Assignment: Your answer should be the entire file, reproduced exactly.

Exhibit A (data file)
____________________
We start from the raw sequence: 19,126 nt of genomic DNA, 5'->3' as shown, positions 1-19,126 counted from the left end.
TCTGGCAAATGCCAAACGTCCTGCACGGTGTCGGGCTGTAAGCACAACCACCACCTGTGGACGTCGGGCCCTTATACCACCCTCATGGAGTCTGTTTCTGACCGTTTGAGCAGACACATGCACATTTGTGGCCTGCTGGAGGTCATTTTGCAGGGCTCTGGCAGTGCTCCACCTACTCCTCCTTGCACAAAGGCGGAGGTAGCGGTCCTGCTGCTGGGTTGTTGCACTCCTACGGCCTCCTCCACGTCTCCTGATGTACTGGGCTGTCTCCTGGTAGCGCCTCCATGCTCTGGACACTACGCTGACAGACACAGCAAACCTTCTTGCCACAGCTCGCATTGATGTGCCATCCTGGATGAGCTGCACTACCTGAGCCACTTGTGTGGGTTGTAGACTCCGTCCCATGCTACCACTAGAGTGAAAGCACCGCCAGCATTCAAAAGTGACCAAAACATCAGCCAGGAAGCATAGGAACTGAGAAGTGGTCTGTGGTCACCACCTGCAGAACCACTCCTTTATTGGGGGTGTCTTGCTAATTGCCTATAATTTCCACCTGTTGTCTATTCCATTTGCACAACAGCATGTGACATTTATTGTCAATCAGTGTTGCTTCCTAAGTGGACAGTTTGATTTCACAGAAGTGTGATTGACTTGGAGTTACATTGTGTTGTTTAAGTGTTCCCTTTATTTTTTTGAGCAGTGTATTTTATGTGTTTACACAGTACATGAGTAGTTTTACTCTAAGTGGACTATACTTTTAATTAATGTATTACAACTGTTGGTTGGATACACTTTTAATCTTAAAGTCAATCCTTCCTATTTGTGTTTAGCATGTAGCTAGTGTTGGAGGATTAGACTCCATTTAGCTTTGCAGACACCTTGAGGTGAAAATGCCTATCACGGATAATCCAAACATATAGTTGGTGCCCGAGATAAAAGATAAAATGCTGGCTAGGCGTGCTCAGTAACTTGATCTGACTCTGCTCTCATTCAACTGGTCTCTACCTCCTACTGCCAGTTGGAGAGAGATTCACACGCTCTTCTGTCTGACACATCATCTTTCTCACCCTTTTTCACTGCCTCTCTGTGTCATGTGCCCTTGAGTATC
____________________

We start from the raw sequence: 19,126 nt of genomic DNA, 5'->3' as shown, positions 1-19,126 counted from the left end.
TCTGGCAAATGCCAAACGTCCTGCACGGTGTCGGGCTGTAAGCACAACCACCACCTGTGGACGTCGGGCCCTTATACCACCCTCATGGAGTCTGTTTCTGACCGTTTGAGCAGACACATGCACATTTGTGGCCTGCTGGAGGTCATTTTGCAGGGCTCTGGCAGTGCTCCACCTACTCCTCCTTGCACAAAGGCGGAGGTAGCGGTCCTGCTGCTGGGTTGTTGCACTCCTACGGCCTCCTCCACGTCTCCTGATGTACTGGGCTGTCTCCTGGTAGCGCCTCCATGCTCTGGACACTACGCTGACAGACACAGCAAACCTTCTTGCCACAGCTCGCATTGATGTGCCATCCTGGATGAGCTGCACTACCTGAGCCACTTGTGTGGGTTGTAGACTCCGTCCCATGCTACCACTAGAGTGAAAGCACCGCCAGCATTCAAAAGTGACCAAAACATCAGCCAGGAAGCATAGGAACTGAGAAGTGGTCTGTGGTCACCACCTGCAGAACCACTCCTTTATTGGGGGTGTCTTGCTAATTGCCTATAATTTCCACCTGTTGTCTATTCCATTTGCACAACAGCATGTGACATTTATTGTCAATCAGTGTTGCTTCCTAAGTGGACAGTTTGATTTCACAGAAGTGTGATTGACTTGGAGTTACATTGTGTTGTTTAAGTGTTCCCTTTATTTTTTTGAGCAGTGTATTTTATGTGTTTACACAGTACATGAGTAGTTTTACTCTAAGTGGACTATACTTTTAATTAATGTATTACAACTGTTGGTTGGATACACTTTTAATCTTAAAGTCAATCCTTCCTATTTGTGTTTAGCATGTAGCTAGTGTTGGAGGATTAGACTCCATTTAGCTTTGCAGACACCTTGAGGTGAAAATGCCTATCACGGATAATCCAAACATATAGTTGGTGCCCGAGATAAAAGATAAAATGCTGGCTAGGCGTGCTCAGTAACTTGATCTGACTCTGCTCTCATTCAACTGGTCTCTACCTCCTACTGCCAGTTGGAGAGAGATTCACACGCTCTTCTGTCTGACACATCATCTTTCTCACCCTTTTTCACTGCCTCTCTGTGTCATGTGCCCTTGAGTATC